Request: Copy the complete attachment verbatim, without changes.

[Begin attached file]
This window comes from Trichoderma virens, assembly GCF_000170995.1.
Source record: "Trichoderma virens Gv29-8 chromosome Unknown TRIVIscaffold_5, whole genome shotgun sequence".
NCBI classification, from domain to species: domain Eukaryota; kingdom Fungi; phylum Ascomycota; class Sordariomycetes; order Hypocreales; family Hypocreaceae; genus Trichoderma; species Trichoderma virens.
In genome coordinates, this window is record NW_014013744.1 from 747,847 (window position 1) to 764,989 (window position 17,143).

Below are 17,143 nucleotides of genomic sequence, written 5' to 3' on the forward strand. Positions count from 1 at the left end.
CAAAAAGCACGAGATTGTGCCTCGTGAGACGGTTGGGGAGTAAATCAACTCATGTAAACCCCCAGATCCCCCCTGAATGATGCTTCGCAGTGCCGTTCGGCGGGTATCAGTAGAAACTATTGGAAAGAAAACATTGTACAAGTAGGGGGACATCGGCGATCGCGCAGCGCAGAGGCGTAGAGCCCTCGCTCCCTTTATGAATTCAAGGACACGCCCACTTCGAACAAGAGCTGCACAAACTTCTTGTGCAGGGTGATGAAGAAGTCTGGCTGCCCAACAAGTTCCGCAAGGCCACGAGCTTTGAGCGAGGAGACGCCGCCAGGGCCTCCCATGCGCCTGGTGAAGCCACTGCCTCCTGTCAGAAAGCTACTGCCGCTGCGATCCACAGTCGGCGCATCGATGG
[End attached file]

This window comes from Trichoderma virens, assembly GCF_000170995.1.
Source record: "Trichoderma virens Gv29-8 chromosome Unknown TRIVIscaffold_5, whole genome shotgun sequence".
NCBI classification, from domain to species: domain Eukaryota; kingdom Fungi; phylum Ascomycota; class Sordariomycetes; order Hypocreales; family Hypocreaceae; genus Trichoderma; species Trichoderma virens.
In genome coordinates, this window is record NW_014013744.1 from 747,847 (window position 1) to 764,989 (window position 17,143).

Below are 17,143 nucleotides of genomic sequence, written 5' to 3' on the forward strand. Positions count from 1 at the left end.
CAAAAAGCACGAGATTGTGCCTCGTGAGACGGTTGGGGAGTAAATCAACTCATGTAAACCCCCAGATCCCCCCTGAATGATGCTTCGCAGTGCCGTTCGGCGGGTATCAGTAGAAACTATTGGAAAGAAAACATTGTACAAGTAGGGGGACATCGGCGATCGCGCAGCGCAGAGGCGTAGAGCCCTCGCTCCCTTTATGAATTCAAGGACACGCCCACTTCGAACAAGAGCTGCACAAACTTCTTGTGCAGGGTGATGAAGAAGTCTGGCTGCCCAACAAGTTCCGCAAGGCCACGAGCTTTGAGCGAGGAGACGCCGCCAGGGCCTCCCATGCGCCTGGTGAAGCCACTGCCTCCTGTCAGAAAGCTACTGCCGCTGCGATCCACAGTCGGCGCATCGATGG